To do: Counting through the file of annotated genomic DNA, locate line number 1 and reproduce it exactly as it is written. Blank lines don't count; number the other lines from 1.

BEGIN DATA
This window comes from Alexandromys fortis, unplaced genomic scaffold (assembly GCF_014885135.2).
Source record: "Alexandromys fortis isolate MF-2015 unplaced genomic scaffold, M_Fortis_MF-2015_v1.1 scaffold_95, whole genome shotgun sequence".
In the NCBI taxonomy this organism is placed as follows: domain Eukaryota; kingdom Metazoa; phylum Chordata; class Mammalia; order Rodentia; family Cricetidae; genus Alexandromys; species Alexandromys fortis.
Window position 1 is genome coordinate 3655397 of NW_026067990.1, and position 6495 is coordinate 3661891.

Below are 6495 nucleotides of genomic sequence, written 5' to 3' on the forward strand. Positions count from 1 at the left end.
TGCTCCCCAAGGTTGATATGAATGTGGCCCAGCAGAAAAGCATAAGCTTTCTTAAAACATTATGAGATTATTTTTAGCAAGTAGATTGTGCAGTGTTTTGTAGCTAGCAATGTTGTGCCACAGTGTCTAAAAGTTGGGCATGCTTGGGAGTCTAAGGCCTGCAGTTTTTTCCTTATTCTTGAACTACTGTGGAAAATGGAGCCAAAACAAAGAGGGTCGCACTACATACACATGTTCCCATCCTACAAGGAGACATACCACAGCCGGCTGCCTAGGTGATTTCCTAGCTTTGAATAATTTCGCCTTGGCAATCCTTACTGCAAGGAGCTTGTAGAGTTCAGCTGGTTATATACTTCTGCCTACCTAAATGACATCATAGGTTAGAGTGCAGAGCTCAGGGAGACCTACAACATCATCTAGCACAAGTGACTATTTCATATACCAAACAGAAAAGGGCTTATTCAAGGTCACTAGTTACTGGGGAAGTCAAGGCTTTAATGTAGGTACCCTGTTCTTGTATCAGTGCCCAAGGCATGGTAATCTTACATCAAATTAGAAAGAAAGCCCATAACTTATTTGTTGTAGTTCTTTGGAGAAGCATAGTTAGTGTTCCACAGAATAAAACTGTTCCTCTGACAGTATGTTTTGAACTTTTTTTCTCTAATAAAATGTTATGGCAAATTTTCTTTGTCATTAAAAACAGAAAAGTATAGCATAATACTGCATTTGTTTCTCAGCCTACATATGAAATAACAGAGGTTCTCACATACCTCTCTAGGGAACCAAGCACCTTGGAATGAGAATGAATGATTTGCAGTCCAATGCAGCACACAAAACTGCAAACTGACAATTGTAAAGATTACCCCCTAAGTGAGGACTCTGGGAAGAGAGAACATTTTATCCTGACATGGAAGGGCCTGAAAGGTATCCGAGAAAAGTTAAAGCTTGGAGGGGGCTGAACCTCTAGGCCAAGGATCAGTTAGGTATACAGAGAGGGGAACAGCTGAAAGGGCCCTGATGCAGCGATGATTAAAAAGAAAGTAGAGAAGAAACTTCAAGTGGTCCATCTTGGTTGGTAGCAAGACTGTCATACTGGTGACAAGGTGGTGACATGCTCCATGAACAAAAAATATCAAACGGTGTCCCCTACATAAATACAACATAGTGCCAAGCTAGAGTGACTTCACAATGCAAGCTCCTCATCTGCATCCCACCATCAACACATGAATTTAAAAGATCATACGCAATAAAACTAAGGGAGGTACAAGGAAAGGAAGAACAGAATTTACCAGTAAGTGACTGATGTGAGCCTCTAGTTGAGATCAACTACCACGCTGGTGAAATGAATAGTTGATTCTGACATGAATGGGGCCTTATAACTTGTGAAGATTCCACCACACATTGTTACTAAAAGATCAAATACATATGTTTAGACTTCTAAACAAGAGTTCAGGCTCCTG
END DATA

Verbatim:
This window comes from Alexandromys fortis, unplaced genomic scaffold (assembly GCF_014885135.2).